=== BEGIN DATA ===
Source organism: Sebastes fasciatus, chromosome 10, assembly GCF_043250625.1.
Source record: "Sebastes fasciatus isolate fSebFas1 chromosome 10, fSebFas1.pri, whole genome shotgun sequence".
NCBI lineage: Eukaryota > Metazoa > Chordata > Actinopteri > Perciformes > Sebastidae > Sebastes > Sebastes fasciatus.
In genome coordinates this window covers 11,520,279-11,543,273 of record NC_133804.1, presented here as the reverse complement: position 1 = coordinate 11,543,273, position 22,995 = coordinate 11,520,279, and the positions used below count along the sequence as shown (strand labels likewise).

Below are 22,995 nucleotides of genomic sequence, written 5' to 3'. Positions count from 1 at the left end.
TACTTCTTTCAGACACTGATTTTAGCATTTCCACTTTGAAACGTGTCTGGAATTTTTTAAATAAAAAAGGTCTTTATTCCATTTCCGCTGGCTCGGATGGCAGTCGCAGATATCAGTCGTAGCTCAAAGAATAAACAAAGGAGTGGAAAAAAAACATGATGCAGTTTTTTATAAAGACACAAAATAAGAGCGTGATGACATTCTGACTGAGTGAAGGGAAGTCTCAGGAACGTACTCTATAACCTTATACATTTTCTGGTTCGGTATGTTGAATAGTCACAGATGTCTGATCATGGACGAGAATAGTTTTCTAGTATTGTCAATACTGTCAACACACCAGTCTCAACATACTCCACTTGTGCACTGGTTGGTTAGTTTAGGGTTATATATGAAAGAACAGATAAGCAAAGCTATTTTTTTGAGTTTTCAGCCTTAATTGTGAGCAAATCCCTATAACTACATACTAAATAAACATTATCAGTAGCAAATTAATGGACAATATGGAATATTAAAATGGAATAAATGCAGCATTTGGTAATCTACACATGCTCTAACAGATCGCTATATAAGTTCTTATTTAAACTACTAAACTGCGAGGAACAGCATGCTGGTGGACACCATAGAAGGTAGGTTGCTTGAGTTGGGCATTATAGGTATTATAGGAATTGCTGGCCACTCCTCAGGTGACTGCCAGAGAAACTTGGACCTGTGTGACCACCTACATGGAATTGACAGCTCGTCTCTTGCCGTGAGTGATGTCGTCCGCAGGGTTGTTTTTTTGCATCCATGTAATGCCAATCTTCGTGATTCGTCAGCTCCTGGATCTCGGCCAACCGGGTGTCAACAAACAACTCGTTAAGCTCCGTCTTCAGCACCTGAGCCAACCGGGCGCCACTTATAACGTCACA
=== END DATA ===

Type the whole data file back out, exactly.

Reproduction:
Source organism: Sebastes fasciatus, chromosome 10, assembly GCF_043250625.1.
Source record: "Sebastes fasciatus isolate fSebFas1 chromosome 10, fSebFas1.pri, whole genome shotgun sequence".
NCBI lineage: Eukaryota > Metazoa > Chordata > Actinopteri > Perciformes > Sebastidae > Sebastes > Sebastes fasciatus.
In genome coordinates this window covers 11,520,279-11,543,273 of record NC_133804.1, presented here as the reverse complement: position 1 = coordinate 11,543,273, position 22,995 = coordinate 11,520,279, and the positions used below count along the sequence as shown (strand labels likewise).

Below are 22,995 nucleotides of genomic sequence, written 5' to 3'. Positions count from 1 at the left end.
TACTTCTTTCAGACACTGATTTTAGCATTTCCACTTTGAAACGTGTCTGGAATTTTTTAAATAAAAAAGGTCTTTATTCCATTTCCGCTGGCTCGGATGGCAGTCGCAGATATCAGTCGTAGCTCAAAGAATAAACAAAGGAGTGGAAAAAAAACATGATGCAGTTTTTTATAAAGACACAAAATAAGAGCGTGATGACATTCTGACTGAGTGAAGGGAAGTCTCAGGAACGTACTCTATAACCTTATACATTTTCTGGTTCGGTATGTTGAATAGTCACAGATGTCTGATCATGGACGAGAATAGTTTTCTAGTATTGTCAATACTGTCAACACACCAGTCTCAACATACTCCACTTGTGCACTGGTTGGTTAGTTTAGGGTTATATATGAAAGAACAGATAAGCAAAGCTATTTTTTTGAGTTTTCAGCCTTAATTGTGAGCAAATCCCTATAACTACATACTAAATAAACATTATCAGTAGCAAATTAATGGACAATATGGAATATTAAAATGGAATAAATGCAGCATTTGGTAATCTACACATGCTCTAACAGATCGCTATATAAGTTCTTATTTAAACTACTAAACTGCGAGGAACAGCATGCTGGTGGACACCATAGAAGGTAGGTTGCTTGAGTTGGGCATTATAGGTATTATAGGAATTGCTGGCCACTCCTCAGGTGACTGCCAGAGAAACTTGGACCTGTGTGACCACCTACATGGAATTGACAGCTCGTCTCTTGCCGTGAGTGATGTCGTCCGCAGGGTTGTTTTTTTGCATCCATGTAATGCCAATCTTCGTGATTCGTCAGCTCCTGGATCTCGGCCAACCGGGTGTCAACAAACAACTCGTTAAGCTCCGTCTTCAGCACCTGAGCCAACCGGGCGCCACTTATAACGTCACA